The 1,086cc engine in the K3 had a high-boost supercharger mounted ahead of the radiator and featured special valves, valve springs and heavy-duty bearings. The resulting power output was three times that of a K1 and K2, which required extra bracing to the chassis behind the pre-selector gearbox, both of which had been carried over. The vastly improved performance of the K3 also necessitated the installation of special brake drums with screwed-in steel liners.

In their first outing, an international race in Italy, K3s finished first and second in their class, outlasting the more powerful Maserati team, and in the process earning MG the team award. More successes were to follow… Back in England K3 Magnettes finished first, second, and third in the 1933 International Trophy at Brooklands. American Whitney Straight, who had led most of this event until his Maserati broke down, immediately placed an order for a K3 and also replaced the gearbox on his Italian racer with a pre-selector transmission.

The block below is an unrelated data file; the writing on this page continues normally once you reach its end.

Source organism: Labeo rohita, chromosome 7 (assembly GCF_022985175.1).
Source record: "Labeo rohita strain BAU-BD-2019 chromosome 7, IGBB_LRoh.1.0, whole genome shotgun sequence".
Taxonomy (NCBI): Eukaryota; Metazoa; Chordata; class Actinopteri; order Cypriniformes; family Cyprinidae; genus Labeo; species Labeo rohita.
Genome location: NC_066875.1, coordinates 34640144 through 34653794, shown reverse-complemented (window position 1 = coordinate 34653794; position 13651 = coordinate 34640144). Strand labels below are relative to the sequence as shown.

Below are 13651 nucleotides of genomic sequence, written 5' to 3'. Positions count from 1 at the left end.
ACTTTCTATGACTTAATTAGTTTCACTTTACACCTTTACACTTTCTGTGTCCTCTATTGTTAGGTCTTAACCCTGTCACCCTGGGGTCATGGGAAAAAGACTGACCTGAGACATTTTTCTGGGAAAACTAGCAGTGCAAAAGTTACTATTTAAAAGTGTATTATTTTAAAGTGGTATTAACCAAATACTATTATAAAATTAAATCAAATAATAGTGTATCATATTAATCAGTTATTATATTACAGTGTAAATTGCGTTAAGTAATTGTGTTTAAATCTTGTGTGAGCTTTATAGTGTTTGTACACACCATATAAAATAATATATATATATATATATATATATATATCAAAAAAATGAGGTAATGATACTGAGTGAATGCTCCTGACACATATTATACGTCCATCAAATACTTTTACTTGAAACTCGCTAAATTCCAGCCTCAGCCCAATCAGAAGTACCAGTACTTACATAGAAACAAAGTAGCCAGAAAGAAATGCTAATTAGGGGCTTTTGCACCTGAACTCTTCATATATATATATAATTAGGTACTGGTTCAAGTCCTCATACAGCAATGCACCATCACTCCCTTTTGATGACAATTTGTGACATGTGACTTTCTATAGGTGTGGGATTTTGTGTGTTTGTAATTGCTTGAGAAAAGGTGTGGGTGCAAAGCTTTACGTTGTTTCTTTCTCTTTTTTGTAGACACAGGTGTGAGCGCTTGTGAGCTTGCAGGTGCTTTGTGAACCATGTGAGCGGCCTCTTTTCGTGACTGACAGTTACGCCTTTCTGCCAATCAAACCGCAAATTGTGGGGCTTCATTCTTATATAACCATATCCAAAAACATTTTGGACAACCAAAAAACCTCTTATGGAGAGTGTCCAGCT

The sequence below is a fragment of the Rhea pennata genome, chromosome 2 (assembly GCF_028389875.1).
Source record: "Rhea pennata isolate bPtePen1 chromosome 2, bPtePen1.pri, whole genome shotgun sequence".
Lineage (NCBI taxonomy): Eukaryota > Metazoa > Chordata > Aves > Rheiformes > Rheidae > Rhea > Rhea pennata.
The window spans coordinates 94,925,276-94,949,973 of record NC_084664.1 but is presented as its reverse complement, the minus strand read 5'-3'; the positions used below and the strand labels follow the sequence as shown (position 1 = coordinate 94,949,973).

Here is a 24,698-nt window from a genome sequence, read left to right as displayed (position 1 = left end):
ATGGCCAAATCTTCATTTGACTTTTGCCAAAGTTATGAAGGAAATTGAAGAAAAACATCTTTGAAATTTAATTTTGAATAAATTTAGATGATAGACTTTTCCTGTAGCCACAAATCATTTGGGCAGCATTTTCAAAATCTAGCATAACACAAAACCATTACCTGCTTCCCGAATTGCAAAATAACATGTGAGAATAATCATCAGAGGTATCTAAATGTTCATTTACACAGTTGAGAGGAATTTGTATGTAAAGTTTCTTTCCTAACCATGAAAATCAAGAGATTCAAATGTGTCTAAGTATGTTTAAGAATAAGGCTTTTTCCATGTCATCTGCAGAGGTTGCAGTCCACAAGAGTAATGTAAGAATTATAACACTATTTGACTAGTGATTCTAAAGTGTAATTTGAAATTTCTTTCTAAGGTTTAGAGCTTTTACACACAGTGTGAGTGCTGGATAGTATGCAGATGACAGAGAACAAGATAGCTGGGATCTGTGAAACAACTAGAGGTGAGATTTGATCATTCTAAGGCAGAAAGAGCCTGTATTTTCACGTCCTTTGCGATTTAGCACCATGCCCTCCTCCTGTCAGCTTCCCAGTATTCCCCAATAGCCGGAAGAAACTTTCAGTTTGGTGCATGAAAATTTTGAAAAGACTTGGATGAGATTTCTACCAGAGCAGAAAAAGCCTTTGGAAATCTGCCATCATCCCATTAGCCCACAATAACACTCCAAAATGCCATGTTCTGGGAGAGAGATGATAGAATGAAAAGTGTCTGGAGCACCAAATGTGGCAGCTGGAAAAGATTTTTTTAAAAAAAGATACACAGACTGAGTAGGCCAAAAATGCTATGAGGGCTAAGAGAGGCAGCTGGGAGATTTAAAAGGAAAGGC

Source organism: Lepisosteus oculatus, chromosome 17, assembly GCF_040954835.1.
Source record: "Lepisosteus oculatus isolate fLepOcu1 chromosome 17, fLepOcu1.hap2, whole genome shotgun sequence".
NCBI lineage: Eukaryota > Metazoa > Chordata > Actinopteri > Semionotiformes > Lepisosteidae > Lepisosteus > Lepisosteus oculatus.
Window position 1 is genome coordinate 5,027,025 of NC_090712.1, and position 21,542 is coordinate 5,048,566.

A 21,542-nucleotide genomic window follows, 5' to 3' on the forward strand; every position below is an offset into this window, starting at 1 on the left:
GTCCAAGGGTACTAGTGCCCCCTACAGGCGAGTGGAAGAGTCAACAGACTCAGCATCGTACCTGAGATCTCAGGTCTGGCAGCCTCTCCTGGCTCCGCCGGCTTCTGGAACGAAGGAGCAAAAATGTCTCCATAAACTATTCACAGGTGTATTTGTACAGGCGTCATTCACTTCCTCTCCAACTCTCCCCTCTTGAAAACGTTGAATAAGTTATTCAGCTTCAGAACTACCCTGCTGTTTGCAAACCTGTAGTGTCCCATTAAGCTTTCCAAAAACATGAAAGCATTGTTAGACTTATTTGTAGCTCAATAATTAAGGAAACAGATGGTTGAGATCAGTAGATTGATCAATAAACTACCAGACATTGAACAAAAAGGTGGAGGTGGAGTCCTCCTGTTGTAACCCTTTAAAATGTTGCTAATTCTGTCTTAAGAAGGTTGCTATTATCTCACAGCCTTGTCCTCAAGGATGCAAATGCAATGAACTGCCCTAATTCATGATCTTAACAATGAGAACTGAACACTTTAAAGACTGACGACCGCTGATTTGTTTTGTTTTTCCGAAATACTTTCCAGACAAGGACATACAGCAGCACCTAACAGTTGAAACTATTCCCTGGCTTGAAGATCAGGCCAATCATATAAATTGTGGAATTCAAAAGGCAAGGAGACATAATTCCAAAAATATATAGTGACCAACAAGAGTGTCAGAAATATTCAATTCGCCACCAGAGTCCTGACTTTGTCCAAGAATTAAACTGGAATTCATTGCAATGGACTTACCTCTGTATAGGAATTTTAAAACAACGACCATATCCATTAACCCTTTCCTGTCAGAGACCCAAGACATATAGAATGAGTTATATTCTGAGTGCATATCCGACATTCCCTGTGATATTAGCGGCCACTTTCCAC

Despite these great achievements, the most famous victory came when racing legend Tazio Nuvolari powered his K3 to victory in the Mille Miglia. It had been a dual between two MGs as all the other competition had fallen back or retired. The MG J4 of Hammy Hamilton was leading the MG K3 of Nuvolari, who had been taking his 1,100cc MG K3 steadily around Ards at 81mph. After 400 miles, there were only seconds between the two cars and fuel was running low in both. Hamilton stopped for fuel, while Nuvolari, in a gutsy move, decided to barrel on with less than half a gallon left in his reserve tank. The risk paid off when Nuvolari and the MG K3 were the first to cross the finish line.

Only 33 MG K3 Magnettes were built, as either a two-seater with a slab-tank at the rear, or with a boat-tail. The factory built each K3 to the customer’s wishes in either ready-to-race form or outfitted in road form. Most ordered their K3 with full road equipment and then rebuilt their car to appropriate race trim.